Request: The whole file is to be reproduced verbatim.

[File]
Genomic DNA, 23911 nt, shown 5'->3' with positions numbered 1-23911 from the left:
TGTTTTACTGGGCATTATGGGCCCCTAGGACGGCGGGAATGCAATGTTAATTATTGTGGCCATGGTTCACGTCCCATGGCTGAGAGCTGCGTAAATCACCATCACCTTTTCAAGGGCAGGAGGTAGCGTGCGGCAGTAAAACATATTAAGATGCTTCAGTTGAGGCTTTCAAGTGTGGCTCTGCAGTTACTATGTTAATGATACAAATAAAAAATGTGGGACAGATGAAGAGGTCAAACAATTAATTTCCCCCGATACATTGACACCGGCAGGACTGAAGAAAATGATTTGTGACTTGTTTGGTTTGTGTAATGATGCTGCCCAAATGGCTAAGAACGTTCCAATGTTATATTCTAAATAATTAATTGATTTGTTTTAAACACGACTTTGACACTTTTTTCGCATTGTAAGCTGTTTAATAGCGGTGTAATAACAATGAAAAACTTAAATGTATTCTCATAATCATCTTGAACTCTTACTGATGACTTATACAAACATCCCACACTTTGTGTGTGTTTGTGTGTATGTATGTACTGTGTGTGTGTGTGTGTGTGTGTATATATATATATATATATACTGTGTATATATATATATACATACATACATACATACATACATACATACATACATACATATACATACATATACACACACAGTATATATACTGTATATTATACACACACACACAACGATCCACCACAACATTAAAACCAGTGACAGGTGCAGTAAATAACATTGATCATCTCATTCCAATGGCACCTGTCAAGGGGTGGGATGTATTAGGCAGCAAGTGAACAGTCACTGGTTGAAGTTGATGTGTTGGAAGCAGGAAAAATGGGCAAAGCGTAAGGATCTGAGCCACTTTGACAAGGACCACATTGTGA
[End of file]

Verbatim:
Genomic DNA, 23911 nt, shown 5'->3' with positions numbered 1-23911 from the left:
TGTTTTACTGGGCATTATGGGCCCCTAGGACGGCGGGAATGCAATGTTAATTATTGTGGCCATGGTTCACGTCCCATGGCTGAGAGCTGCGTAAATCACCATCACCTTTTCAAGGGCAGGAGGTAGCGTGCGGCAGTAAAACATATTAAGATGCTTCAGTTGAGGCTTTCAAGTGTGGCTCTGCAGTTACTATGTTAATGATACAAATAAAAAATGTGGGACAGATGAAGAGGTCAAACAATTAATTTCCCCCGATACATTGACACCGGCAGGACTGAAGAAAATGATTTGTGACTTGTTTGGTTTGTGTAATGATGCTGCCCAAATGGCTAAGAACGTTCCAATGTTATATTCTAAATAATTAATTGATTTGTTTTAAACACGACTTTGACACTTTTTTCGCATTGTAAGCTGTTTAATAGCGGTGTAATAACAATGAAAAACTTAAATGTATTCTCATAATCATCTTGAACTCTTACTGATGACTTATACAAACATCCCACACTTTGTGTGTGTTTGTGTGTATGTATGTACTGTGTGTGTGTGTGTGTGTGTGTATATATATATATATATATACTGTGTATATATATATATACATACATACATACATACATACATACATACATACATACATATACATACATATACACACACAGTATATATACTGTATATTATACACACACACACAACGATCCACCACAACATTAAAACCAGTGACAGGTGCAGTAAATAACATTGATCATCTCATTCCAATGGCACCTGTCAAGGGGTGGGATGTATTAGGCAGCAAGTGAACAGTCACTGGTTGAAGTTGATGTGTTGGAAGCAGGAAAAATGGGCAAAGCGTAAGGATCTGAGCCACTTTGACAAGGACCACATTGTGA